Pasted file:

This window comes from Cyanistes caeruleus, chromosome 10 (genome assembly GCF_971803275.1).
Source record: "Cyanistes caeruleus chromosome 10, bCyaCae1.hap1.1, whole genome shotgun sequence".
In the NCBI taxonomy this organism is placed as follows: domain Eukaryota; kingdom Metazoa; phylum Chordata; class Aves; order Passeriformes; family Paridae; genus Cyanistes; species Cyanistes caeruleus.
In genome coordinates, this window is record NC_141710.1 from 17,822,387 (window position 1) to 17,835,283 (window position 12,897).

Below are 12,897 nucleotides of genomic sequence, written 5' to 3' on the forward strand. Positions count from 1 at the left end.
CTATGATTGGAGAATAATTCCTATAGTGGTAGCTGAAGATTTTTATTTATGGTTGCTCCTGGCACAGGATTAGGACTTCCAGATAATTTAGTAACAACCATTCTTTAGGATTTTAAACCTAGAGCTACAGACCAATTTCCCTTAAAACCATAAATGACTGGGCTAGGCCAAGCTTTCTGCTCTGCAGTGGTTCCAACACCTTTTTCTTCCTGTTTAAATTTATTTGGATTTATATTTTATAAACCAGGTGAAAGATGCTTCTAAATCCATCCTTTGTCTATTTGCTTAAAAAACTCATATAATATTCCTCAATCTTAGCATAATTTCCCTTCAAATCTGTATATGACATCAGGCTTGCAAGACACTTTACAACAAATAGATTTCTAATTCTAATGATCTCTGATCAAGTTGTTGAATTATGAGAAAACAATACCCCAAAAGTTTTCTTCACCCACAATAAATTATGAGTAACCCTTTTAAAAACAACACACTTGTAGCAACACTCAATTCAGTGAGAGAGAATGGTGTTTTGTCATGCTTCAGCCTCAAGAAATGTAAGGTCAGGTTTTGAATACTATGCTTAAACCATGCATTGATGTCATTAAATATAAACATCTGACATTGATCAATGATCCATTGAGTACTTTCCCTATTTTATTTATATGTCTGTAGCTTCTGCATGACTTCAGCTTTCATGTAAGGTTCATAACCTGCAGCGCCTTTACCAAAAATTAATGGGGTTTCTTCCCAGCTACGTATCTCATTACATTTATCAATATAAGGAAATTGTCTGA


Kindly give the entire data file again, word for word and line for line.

This window comes from Cyanistes caeruleus, chromosome 10 (genome assembly GCF_971803275.1).
Source record: "Cyanistes caeruleus chromosome 10, bCyaCae1.hap1.1, whole genome shotgun sequence".
In the NCBI taxonomy this organism is placed as follows: domain Eukaryota; kingdom Metazoa; phylum Chordata; class Aves; order Passeriformes; family Paridae; genus Cyanistes; species Cyanistes caeruleus.
In genome coordinates, this window is record NC_141710.1 from 17,822,387 (window position 1) to 17,835,283 (window position 12,897).

Below are 12,897 nucleotides of genomic sequence, written 5' to 3' on the forward strand. Positions count from 1 at the left end.
CTATGATTGGAGAATAATTCCTATAGTGGTAGCTGAAGATTTTTATTTATGGTTGCTCCTGGCACAGGATTAGGACTTCCAGATAATTTAGTAACAACCATTCTTTAGGATTTTAAACCTAGAGCTACAGACCAATTTCCCTTAAAACCATAAATGACTGGGCTAGGCCAAGCTTTCTGCTCTGCAGTGGTTCCAACACCTTTTTCTTCCTGTTTAAATTTATTTGGATTTATATTTTATAAACCAGGTGAAAGATGCTTCTAAATCCATCCTTTGTCTATTTGCTTAAAAAACTCATATAATATTCCTCAATCTTAGCATAATTTCCCTTCAAATCTGTATATGACATCAGGCTTGCAAGACACTTTACAACAAATAGATTTCTAATTCTAATGATCTCTGATCAAGTTGTTGAATTATGAGAAAACAATACCCCAAAAGTTTTCTTCACCCACAATAAATTATGAGTAACCCTTTTAAAAACAACACACTTGTAGCAACACTCAATTCAGTGAGAGAGAATGGTGTTTTGTCATGCTTCAGCCTCAAGAAATGTAAGGTCAGGTTTTGAATACTATGCTTAAACCATGCATTGATGTCATTAAATATAAACATCTGACATTGATCAATGATCCATTGAGTACTTTCCCTATTTTATTTATATGTCTGTAGCTTCTGCATGACTTCAGCTTTCATGTAAGGTTCATAACCTGCAGCGCCTTTACCAAAAATTAATGGGGTTTCTTCCCAGCTACGTATCTCATTACATTTATCAATATAAGGAAATTGTCTGA